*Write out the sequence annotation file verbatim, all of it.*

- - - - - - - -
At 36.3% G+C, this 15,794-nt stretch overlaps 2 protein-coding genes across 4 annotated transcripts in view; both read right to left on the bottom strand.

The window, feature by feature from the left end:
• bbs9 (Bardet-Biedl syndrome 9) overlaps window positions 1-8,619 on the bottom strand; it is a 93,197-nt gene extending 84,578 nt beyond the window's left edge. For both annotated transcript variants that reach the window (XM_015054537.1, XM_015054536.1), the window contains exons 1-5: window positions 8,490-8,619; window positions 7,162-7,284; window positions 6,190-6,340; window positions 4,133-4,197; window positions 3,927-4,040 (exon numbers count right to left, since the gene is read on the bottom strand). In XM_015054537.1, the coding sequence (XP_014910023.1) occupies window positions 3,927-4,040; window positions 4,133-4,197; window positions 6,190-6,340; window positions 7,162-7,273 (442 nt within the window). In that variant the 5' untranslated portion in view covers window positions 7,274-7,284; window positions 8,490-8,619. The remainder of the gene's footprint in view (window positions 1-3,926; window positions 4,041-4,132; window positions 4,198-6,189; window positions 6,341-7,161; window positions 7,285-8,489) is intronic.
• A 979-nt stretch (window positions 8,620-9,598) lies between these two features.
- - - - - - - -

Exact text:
At 36.3% G+C, this 15,794-nt stretch overlaps 2 protein-coding genes across 4 annotated transcripts in view; both read right to left on the bottom strand.

The window, feature by feature from the left end:
• bbs9 (Bardet-Biedl syndrome 9) overlaps window positions 1-8,619 on the bottom strand; it is a 93,197-nt gene extending 84,578 nt beyond the window's left edge. For both annotated transcript variants that reach the window (XM_015054537.1, XM_015054536.1), the window contains exons 1-5: window positions 8,490-8,619; window positions 7,162-7,284; window positions 6,190-6,340; window positions 4,133-4,197; window positions 3,927-4,040 (exon numbers count right to left, since the gene is read on the bottom strand). In XM_015054537.1, the coding sequence (XP_014910023.1) occupies window positions 3,927-4,040; window positions 4,133-4,197; window positions 6,190-6,340; window positions 7,162-7,273 (442 nt within the window). In that variant the 5' untranslated portion in view covers window positions 7,274-7,284; window positions 8,490-8,619. The remainder of the gene's footprint in view (window positions 1-3,926; window positions 4,041-4,132; window positions 4,198-6,189; window positions 6,341-7,161; window positions 7,285-8,489) is intronic.
• A 979-nt stretch (window positions 8,620-9,598) lies between these two features.